You probably don’t care that much about Darth Vader unless you’re knee deep in the extended universe of Star Wars, and to be honest I certainly don’t blame you. Thirty-nine years of branding, adverts and merchandise have turned one of the most iconic villains of science-fiction into a joke, and the confusing prequels seemed to be the final nail in Vader’s coffin.
Until Rogue One came along. Vader only has two scenes in the film, but both carry great significance in completing his characterisation. To understand them let’s take a brief look at what we knew about Vader pre-Rogue One.
In the original trilogy Vader is introduced as a high-ranking member of the Imperial government, of unknown age and origin, answerable only to the equally mysterious Emperor. He practices a forgotten martial and spiritual art, is clad in an imposing suit of armour and wields a weapon that seems incongruous with the hyperadvanced military technology at the disposal of the totalitarian war machine he heads, but which nevertheless becomes a deadly instrument of his power. More of his backstory is revealed as he comes into contact with his estranged son, and we watch as he is torn between service to the Emperor and a desperate desire to rectify the mistakes of his past.
The prequel trilogy shows us his early life as Anakin Skywalker, a young slave turned Jedi. Troubled by the institution that surrounds him and the strife concerning his own impulsions, he is coerced into turning against those who mentored him in a futile attempt to save his beloved wife. He is consumed by his anger, his pain, and his regrets, twisted into a physical and psychological form that is no longer recognisable.
Both exhibitions of Vader’s character seem somewhat lacking, but Rogue One completes the cycle in two important ways. In the first Vader scene we are transported to his arcane fortress which, thanks to the novelisation of the film, we know is situated on Mustafar overlooking the location where he was defeated by Obi-Wan Kenobi twenty years previously. We know that he has aides and that, when he meditates in the healing bacta tank at least, he is protected by members of the Imperial Royal Guard. The bacta tank is the most interesting feature of this scene for one very good reason: it shows us Vader without the suit. Although we catch glimpses of the man behind the mask in the original trilogy, and we see him being encased within the armour at the end of the prequel trilogy, it is easy to forget exactly what is beneath that menacing carapace.
After his encounter with Obi-Wan on Mustafar Vader had all of his limbs replaced with cybernetic prosthetics. His skin was burnt away, his organs (including his eyes, tongue, stomach, lungs, etc) were blistered by the heat and he suffered a severe loss of motor skills and damage to his nervous system. The suit acts as a life support system outside of which he cannot survive unless he is in a bacta tank. It feeds him, gives him control of his limbs, allows him to breathe and see clearly, removes his waste and protects his body from infection. But it also restricts him. It is heavy and uncomfortable, sticking to his permanently unhealed skin, penetrating his body with tubes and wires necessary for the aforementioned processes, preventing him from sleeping. The man is in a constant state of torture which can only be alleviated when the suit is removed and he is placed in a bacta tank. In Rogue One we see him in this wretched condition and we are reminded of the tragedy of his mere existence.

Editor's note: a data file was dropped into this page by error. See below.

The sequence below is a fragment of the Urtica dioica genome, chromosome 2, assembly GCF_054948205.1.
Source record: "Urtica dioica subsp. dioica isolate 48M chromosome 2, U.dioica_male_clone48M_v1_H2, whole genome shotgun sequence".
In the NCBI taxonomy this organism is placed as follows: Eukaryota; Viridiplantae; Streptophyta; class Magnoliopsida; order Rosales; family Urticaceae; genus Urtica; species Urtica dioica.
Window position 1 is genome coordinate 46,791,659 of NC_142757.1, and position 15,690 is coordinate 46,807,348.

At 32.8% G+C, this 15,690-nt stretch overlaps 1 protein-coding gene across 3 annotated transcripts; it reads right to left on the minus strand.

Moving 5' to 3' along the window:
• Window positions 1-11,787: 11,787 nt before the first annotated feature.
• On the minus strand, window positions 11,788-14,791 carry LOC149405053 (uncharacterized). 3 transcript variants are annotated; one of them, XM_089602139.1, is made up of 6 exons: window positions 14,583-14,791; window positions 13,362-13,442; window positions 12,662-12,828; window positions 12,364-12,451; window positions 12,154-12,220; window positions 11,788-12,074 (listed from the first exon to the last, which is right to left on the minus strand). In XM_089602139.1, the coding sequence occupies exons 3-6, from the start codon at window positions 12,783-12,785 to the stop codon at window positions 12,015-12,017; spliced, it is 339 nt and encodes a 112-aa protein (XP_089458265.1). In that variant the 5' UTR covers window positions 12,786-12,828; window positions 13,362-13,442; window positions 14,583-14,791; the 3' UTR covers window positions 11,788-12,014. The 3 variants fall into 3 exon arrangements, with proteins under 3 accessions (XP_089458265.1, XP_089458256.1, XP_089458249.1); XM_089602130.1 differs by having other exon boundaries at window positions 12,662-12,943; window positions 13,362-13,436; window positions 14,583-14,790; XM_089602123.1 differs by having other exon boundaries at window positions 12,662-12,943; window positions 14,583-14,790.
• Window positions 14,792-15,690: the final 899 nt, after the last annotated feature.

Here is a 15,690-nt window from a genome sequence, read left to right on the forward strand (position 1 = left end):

The second Vader scene shows him in a new light, set literally days before the events of A New Hope. Apart from a handful of duels and his chastisement of Imperial peons we see very little of Vader in combat, and the suggestion that he is a force to be reckoned with is hard to believe considering the restrained style of his violent actions. Rogue One brought Vader into the spotlight as the most feared man in the galaxy, shattering previous attempts to tame him.
Igniting his saber at the end of a dark corridor crowded with frightened Rebel soldiers, Vader unleashes his full might. He parries their shots almost lazily before advancing, slamming one man against the ceiling and cleaving him in two. He cuts down the remaining troopers with unparalleled ferocity, disarms them, crushes their throats and deflects their blaster fire with his bare hand. The onslaught abates only when the spacecraft is uncoupled from its parent ship and flees for hyperspace. We see that these men stood no chance against him, and by inference we see that neither would anyone else. Remember that most of the people who encounter him at this point in the Star Wars timeline don’t remember the Jedi and the Force, let alone have the ability to comprehend them. Vader’s power is by all accounts inexplicable. Rogue One shows him as a true enforcer and gives us a reason to fear him once again.